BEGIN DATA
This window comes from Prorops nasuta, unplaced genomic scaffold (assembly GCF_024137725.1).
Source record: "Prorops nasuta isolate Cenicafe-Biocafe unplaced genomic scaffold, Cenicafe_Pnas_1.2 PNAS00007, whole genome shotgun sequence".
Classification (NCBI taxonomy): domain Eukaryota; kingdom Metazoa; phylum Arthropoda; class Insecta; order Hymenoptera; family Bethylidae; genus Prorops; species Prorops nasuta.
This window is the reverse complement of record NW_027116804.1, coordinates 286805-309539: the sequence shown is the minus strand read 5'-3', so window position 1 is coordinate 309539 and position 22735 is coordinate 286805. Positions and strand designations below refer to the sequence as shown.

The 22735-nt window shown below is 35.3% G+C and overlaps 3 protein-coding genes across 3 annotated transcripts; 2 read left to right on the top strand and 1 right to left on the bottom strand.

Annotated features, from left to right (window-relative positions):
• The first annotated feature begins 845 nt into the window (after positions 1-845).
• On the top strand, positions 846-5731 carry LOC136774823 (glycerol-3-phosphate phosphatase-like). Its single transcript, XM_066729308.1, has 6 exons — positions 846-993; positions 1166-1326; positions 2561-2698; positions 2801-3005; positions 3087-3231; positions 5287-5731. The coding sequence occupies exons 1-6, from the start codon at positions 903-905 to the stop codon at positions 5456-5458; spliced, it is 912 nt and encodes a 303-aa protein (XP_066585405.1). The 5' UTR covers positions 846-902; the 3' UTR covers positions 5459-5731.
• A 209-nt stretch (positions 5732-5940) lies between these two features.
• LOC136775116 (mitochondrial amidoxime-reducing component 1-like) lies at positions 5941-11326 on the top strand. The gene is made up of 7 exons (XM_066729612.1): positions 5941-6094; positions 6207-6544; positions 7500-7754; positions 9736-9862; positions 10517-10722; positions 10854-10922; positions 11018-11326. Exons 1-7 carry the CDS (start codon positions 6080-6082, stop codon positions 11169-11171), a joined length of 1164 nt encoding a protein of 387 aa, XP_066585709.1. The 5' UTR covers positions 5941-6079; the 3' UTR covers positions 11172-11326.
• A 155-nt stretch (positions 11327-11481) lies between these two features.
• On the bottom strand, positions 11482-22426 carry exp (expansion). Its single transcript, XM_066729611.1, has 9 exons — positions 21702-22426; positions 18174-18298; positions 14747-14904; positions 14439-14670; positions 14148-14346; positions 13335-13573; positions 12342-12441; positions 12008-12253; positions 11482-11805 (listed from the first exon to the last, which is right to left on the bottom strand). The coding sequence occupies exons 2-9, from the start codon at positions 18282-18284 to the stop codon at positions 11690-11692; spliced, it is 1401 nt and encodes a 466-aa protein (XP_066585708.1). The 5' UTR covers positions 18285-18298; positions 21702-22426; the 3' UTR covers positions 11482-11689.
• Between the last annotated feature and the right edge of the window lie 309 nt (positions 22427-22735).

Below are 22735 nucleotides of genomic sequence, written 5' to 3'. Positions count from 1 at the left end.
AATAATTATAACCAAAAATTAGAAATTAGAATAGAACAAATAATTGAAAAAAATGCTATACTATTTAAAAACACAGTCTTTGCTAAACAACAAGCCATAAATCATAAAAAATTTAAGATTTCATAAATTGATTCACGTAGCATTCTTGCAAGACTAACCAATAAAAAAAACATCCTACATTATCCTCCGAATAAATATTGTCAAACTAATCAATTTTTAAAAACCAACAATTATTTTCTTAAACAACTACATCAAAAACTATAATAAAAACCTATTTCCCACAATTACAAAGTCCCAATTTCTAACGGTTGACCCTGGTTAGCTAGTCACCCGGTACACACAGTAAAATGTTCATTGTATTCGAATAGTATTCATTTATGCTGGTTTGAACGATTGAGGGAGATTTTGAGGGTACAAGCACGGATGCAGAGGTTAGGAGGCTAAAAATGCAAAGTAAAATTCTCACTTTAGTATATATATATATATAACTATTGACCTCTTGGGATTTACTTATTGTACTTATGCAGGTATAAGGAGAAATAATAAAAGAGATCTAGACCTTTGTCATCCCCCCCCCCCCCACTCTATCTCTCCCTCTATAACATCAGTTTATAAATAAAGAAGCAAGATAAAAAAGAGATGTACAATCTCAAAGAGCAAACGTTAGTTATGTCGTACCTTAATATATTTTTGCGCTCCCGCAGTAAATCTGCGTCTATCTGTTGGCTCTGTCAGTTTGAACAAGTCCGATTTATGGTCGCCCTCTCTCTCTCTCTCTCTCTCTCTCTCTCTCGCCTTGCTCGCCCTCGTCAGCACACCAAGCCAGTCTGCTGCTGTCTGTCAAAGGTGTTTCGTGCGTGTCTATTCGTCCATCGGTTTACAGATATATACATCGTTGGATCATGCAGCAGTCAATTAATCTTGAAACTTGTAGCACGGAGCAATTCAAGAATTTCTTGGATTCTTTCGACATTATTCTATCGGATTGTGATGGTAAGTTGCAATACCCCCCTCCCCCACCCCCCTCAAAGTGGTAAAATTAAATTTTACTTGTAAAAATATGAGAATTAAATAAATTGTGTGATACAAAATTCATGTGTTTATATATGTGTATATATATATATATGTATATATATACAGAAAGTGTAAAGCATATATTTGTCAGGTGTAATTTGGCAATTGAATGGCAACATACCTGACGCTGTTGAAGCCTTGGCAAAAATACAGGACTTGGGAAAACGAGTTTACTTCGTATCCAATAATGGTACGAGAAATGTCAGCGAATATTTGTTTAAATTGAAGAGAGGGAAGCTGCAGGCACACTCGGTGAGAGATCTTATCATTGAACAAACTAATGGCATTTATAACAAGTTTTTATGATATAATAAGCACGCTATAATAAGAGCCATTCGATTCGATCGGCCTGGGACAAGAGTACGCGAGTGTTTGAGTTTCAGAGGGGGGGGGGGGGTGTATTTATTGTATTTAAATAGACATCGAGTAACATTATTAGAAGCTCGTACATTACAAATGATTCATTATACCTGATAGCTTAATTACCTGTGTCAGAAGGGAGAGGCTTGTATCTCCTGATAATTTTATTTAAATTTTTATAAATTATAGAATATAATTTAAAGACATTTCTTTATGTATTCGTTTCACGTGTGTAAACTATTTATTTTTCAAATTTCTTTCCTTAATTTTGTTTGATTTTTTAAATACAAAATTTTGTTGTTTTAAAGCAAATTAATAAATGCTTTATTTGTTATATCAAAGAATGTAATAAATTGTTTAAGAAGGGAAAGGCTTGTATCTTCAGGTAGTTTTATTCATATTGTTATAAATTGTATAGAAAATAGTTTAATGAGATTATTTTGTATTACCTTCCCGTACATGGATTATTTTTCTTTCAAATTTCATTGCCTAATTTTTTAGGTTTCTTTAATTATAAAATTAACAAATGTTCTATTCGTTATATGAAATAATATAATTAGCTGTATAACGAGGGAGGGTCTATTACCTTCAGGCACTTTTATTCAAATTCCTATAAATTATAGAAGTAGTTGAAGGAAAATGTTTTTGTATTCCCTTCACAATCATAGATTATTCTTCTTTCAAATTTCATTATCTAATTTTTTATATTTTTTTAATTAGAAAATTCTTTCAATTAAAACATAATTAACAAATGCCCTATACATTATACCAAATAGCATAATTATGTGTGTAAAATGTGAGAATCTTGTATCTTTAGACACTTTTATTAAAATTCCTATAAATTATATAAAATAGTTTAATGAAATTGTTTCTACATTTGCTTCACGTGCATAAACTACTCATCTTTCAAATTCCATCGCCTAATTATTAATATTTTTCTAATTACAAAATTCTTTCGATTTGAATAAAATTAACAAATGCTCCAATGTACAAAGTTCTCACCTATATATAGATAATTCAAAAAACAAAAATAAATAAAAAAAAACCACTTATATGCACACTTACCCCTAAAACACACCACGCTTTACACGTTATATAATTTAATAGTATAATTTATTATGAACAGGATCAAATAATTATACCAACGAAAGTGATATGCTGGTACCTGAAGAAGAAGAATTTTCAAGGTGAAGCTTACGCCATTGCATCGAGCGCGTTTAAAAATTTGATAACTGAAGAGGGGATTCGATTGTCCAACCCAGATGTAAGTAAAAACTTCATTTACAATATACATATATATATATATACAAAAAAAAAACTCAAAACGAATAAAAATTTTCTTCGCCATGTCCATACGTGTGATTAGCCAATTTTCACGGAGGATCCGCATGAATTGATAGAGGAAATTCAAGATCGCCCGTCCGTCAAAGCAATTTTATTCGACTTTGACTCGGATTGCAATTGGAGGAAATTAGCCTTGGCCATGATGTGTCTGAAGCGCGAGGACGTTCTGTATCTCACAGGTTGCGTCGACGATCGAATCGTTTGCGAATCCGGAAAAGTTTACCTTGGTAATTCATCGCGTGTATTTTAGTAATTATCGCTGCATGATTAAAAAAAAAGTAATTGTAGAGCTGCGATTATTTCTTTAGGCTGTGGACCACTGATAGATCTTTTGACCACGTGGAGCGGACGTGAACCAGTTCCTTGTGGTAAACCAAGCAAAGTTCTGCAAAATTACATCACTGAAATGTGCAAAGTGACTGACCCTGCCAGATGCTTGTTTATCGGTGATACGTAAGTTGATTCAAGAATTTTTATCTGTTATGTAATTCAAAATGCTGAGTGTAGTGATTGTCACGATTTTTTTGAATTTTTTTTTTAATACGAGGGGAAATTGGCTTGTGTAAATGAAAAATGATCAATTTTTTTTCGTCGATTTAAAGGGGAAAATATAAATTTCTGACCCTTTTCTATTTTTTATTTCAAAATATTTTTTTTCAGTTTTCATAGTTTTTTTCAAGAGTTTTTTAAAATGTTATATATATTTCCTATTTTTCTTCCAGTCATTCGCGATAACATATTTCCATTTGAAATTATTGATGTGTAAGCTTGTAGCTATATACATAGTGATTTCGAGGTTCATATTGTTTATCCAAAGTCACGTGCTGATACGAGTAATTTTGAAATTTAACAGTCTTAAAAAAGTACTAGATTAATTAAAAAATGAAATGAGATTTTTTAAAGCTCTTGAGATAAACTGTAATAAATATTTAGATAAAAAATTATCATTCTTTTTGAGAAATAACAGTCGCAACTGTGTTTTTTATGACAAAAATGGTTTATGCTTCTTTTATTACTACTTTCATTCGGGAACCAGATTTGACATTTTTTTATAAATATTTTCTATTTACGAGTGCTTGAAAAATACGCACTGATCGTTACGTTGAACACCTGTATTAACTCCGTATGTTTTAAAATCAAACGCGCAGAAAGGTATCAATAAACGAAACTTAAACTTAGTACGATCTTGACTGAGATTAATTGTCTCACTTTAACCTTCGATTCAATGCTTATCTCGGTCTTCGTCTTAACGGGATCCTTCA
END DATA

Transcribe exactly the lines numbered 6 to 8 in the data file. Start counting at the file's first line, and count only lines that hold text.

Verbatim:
Annotated features, from left to right (window-relative positions):
• The first annotated feature begins 845 nt into the window (after positions 1-845).
• On the top strand, positions 846-5731 carry LOC136774823 (glycerol-3-phosphate phosphatase-like). Its single transcript, XM_066729308.1, has 6 exons — positions 846-993; positions 1166-1326; positions 2561-2698; positions 2801-3005; positions 3087-3231; positions 5287-5731. The coding sequence occupies exons 1-6, from the start codon at positions 903-905 to the stop codon at positions 5456-5458; spliced, it is 912 nt and encodes a 303-aa protein (XP_066585405.1). The 5' UTR covers positions 846-902; the 3' UTR covers positions 5459-5731.